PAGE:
By 2000, as fate would have it, Bush's eldest son set out to be the conservative champion, vividly aware of where his father went astray. Karl Rove made it a point to cement the then-Texas Governor's relations with conservatives. Yet even so, when the moment came to fill an all-important Supreme Court vacancy, Bush ignored dozens of highly credentialed men, women and minorities in the conservative movement to select the philosophically challenged Harriet Miers.
Exactly as occurred with his father, rebellion in the conservative ranks ignited. The difference, of course, is that this Bush White House, however grudgingly, understood its mistake. Miers was pulled and replaced with conservative favorite Sam Alito.
SO WHAT DOES ANY of this history, recent and ancient, have to do with the 2008 presidential nomination? Everything.
There is a reason the pro-life John McCain came in a dismal fifth in the recent Conservative Political Action Conference (CPAC) straw poll. There is a reason Rudy Giuliani came in second, that the thunderous cheers were reserved for non-candidate conservative hero Newt Gingrich, and that Romney opponents were handing out flip-flop sandals to symbolize the ex-Massachusetts governor.
Each in their own way, McCain, Giuliani and Romney are viewed as capable, either deliberately and with malice, or by accident out of insufficient dedication to principle, of turning on conservatives. How? By raising taxes or putting liberals and suspected pro-choicers on the bench -- the mistakes of the Bushes father and son. And if and when that happens, as with the 1991 tax hike and the nomination of Miers, conservatives will turn on the new president in a heartbeat.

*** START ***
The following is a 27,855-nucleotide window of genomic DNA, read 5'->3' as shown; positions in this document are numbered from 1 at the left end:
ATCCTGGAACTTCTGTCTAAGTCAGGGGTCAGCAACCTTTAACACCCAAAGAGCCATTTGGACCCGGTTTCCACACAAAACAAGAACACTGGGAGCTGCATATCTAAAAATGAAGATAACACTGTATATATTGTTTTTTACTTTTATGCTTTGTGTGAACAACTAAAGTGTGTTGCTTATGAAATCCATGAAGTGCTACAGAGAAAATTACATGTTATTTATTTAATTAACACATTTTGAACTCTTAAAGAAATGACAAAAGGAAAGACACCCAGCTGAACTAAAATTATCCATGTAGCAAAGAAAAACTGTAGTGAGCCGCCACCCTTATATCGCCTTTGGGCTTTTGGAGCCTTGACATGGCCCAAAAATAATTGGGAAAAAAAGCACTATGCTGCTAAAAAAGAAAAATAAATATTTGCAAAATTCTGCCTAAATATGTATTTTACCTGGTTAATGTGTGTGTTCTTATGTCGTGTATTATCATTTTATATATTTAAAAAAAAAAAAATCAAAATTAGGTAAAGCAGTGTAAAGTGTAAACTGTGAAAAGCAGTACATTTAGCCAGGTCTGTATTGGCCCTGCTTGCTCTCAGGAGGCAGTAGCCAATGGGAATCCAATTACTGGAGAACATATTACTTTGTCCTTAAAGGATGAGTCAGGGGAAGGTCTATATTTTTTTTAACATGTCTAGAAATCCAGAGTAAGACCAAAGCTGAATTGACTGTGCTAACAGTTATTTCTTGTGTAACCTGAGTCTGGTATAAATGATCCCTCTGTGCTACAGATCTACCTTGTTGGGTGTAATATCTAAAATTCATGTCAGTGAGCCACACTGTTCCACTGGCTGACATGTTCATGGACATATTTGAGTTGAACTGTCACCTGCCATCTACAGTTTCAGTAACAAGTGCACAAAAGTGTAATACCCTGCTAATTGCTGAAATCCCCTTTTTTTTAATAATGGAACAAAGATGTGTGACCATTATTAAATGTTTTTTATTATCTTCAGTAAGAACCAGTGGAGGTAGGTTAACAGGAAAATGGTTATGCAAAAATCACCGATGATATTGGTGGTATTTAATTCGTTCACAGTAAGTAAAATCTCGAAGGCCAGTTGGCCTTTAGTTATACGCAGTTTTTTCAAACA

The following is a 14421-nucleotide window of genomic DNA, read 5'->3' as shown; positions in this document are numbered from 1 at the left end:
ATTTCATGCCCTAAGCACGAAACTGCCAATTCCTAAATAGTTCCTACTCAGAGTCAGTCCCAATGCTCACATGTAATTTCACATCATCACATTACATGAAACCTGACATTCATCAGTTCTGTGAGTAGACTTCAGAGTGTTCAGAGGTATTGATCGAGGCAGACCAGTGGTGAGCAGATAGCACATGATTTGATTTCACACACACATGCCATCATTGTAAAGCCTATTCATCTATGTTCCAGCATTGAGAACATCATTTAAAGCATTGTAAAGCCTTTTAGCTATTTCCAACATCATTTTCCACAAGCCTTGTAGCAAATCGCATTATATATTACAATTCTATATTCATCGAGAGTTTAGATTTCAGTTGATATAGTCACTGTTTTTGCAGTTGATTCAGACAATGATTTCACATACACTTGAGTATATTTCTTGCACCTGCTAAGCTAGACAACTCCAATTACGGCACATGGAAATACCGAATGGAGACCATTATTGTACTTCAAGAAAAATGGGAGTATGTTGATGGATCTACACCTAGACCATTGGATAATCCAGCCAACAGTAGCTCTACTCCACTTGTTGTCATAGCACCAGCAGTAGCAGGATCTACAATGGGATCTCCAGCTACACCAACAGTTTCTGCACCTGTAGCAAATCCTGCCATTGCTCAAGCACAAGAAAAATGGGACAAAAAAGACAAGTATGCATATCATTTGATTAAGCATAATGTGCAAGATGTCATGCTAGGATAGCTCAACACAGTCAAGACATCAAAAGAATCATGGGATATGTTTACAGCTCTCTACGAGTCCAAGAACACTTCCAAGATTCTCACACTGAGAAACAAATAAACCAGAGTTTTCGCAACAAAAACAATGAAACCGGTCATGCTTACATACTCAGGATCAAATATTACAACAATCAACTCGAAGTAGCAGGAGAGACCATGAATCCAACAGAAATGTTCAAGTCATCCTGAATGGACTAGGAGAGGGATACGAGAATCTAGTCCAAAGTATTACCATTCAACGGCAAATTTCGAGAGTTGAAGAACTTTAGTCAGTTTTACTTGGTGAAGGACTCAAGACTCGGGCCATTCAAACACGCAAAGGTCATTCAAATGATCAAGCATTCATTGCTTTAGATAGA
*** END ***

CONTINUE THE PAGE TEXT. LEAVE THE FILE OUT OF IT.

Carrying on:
In the middle of what all sides agree is a dangerous national security threat that goes to the very heart of the country's safety.
Yet no one with any experience in the conservative movement believes conservatives will simply roll over while a President McCain raises taxes or if a President Giuliani appoints pro-choice judges to the bench or a President Romney tries to appease liberals on policy as he did by denying Ronald Reagan in his Senate race against Ted Kennedy.
Conservatives are in fact not simply the base of the modern Reaganized Republican Party, they are its heart and soul. The real stars at the CPAC meeting were not candidates Romney, Giuliani, Brownback, Gingrich, McCain, Gilmore, Huckabee, Hunter or Cox. The real stars were the stunning crowd of over 6,000 rank-and-file conservative attendees. How the candidates play ball with the conservative base that was represented by all those activists will be not simply the key to the nomination -- it will be the key to success in the White House.
Or failure. And if you don't believe that, you can go read up on the second term of the first President Bush when you aren't reading the latest Supreme Court opinion from Justice Harriet Miers.